At 50, Rahman has already spent half his life composing spell bounding music for films. He may have another 25 years to catch up with the Rolling Stones in terms of performances but he has enough trophies in his back pack to hang his boots when ever he wants. And it’s not just crowns that Rahman has collected, his range in music and understanding of film music, has established crooners and composers baffled. Film directors swear by Rahman’s understanding of not just technology but even films and film scripts to an extent that he can actually add to a film’s strength. He is so educated in cinema that no Rahman film can be accused of mismatched music or a half baked job. For film directors, hiring Rahman is not just money’s worth but actually getting tailor made harmonies that weave themselves into the screenplay.

Film makers go to him, braving his idiosyncrasies because they are sure his music will lift their film beyond commercial success to eternal acclaim. Subhash Ghai, they say, found it strange to be waiting outside a composer’s door post midnight for a session for a film but went along because he knew he was onto something special. After all he had waited long for Rahman to finish his ongoing projects and start with him. Ghai’s Taal, released in 1999, sold 10 Lakh cassettes in two days. TIPS Cassettes and Records Industries bought the music rights for an astounding 5 crores and found it difficult to meet the initial orders. Except the national award that went to Ismail Darbar for Hum Dil De Chuke Sanam, Rahman walked away with every film award there was for Taal, that year.

At 50, Rahman has already spent half his life composing spell bounding music for films. He may have another 25 years to catch up with the Rolling Stones in terms of performances but he has enough trophies in his back pack to hang his boots when ever he wants.
Imtiaz Ali often narrates that he was given hours long recordings by Rahman over email for Rockstar and was asked to choose what he wanted from it. Would a music composer really leave it to his director to organise and arrange his music? Would he allow the film director clipping and chopping and pasting together what he thinks is useful without the music director looking in? Perhaps when you are A R Rahman you concede that space because a snip here or there wouldn’t really take away from the brilliance of his music. Any which way you look at it, it remains just that: Ablaze. Clearly, in the tentative world of films, one thing is a perennial guarantee: If it is an A R Rahman film, at least the music of the film will be remembered forever after, even if the film itself doesn’t do well commercially. For film directors, USP has remained a tag synonymous with the Mozart of Madras ever since his first film.

In 1992 when Rahman broke into the scene with Roja, his first foray into film music, it wasn't a planned move. He did the film for a lark only because he wanted to produce good music for someone who appreciated good sound. That connoisseur of music was Mani Ratnam who liked the first notes that Rahman had sent him so much that he landed in his house the next day to hear more of the same. Rahman had been given 25000 rupees as fee for the entire soundtrack, a paltry sum compared to his fee for ad jingles that he had been making then. The quarter of a lakh rupees is what he could have earned in three days. And then Choti si aasha, the first song to be composed for Roja took the world by storm. It’s lyrics, "aasmano mein udney ki aasha, chaand taaron sey milney ki aasha" have since come to define much of Rahman's own flight into the sky. It was also the song and project that required Rahman to give up his seat at the Berkley School of Music in Boston, US. Twentytwo years later that same school was to give Rahman an honourary doctorate, a masterclass and a scholarship in his name. Six years later when Ratnam made Dil Se, the film crashed at the box office but Rahman’s music established him as the invincible tunesmith that Indian films had ever seen. Venus, the music company that bought its rights, started with an initial run of 2 million copies taking it up to 6 million. Rahman’s music found the film the unique distinction of being the first Asian film to enter the UK Top 10.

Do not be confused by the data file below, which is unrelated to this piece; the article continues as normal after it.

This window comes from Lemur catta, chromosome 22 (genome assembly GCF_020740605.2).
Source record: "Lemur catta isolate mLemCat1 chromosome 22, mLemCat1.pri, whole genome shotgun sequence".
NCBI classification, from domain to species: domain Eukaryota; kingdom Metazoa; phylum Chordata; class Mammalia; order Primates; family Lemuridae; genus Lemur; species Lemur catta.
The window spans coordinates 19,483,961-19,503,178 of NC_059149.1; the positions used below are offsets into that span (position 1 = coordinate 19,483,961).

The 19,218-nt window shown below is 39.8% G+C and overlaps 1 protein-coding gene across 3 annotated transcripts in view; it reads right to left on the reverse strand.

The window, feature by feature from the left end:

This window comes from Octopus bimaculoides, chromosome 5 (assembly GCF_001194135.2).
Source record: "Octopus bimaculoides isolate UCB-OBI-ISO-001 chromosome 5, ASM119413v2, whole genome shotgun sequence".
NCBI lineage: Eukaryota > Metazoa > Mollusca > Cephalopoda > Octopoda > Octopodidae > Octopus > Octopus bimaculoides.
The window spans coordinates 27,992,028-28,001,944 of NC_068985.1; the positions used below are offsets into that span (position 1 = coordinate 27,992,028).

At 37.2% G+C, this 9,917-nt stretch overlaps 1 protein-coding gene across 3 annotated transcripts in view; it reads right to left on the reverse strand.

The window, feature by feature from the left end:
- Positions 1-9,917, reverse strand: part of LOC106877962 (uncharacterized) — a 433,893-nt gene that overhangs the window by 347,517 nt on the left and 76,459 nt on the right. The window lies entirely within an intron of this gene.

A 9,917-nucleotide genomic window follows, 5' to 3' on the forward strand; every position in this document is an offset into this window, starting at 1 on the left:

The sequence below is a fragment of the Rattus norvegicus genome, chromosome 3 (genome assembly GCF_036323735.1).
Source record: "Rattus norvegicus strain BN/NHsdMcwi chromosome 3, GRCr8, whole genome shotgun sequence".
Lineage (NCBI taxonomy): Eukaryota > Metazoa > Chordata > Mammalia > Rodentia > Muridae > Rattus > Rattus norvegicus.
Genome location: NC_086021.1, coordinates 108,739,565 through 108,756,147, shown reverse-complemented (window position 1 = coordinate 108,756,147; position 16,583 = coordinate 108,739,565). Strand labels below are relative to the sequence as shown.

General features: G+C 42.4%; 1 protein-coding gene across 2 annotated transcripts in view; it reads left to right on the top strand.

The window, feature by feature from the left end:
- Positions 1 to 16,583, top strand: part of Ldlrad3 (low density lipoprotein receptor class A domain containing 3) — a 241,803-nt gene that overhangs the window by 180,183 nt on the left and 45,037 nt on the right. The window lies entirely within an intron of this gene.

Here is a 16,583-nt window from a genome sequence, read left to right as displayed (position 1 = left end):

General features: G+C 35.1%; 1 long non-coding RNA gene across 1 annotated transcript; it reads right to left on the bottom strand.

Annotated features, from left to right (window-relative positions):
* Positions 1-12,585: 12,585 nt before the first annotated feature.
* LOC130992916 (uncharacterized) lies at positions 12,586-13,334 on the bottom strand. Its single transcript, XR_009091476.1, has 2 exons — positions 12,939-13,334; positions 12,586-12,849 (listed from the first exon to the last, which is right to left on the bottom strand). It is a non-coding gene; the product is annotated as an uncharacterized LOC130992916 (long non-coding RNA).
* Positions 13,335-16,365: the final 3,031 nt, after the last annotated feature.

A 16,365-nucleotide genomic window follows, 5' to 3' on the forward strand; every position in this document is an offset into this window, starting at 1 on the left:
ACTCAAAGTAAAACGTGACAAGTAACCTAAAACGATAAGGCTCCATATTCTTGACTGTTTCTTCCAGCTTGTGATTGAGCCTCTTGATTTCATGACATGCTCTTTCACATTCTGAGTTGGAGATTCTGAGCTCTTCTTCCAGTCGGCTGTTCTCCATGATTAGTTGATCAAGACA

Percussionist Ranjit Barot, ARR and Mohit Chauhan at a concert.


Breaking conventions comes easily to Rahman. When he debuted in the film industry he changed the very sound of music in the films. He changed traditional tuning patterns, broke the structure of compositions and introduced technology in the creation of music that was unimaginable. He even managed shifting the centre of hindi film music from Mumbai to Chennai and in doing so blurring the great divide that existed between north and south India, its films and music. No wonder, Rahman is a milepost in Indian film music.

Rahman’s film music has seen such love that it is impossible for even his playback singers to name one song as the “best” Rahman ditty. Fans find that to be an absurd question. But a bit of that may be solved on September 1, 2017 with the worldwide release of One Heart: The AR Rahman Concert film. In India the film releases on September 7, 2017. The biographical documentary features 15 of his most popular songs and marks 25 years of Rahman in showbiz. It also has unseen footage right to his early renditions and detailed interviews with the composer/ singer himself. The proceeds from the concert film are to go to Rahman’s One Heart Foundation which has been created to look after aged musicians and their families. In a film industry that doesn’t take much time to forget success stories of the past, the One Heart Foundation would be a one of its kind initiative and a rare gesture of kindness.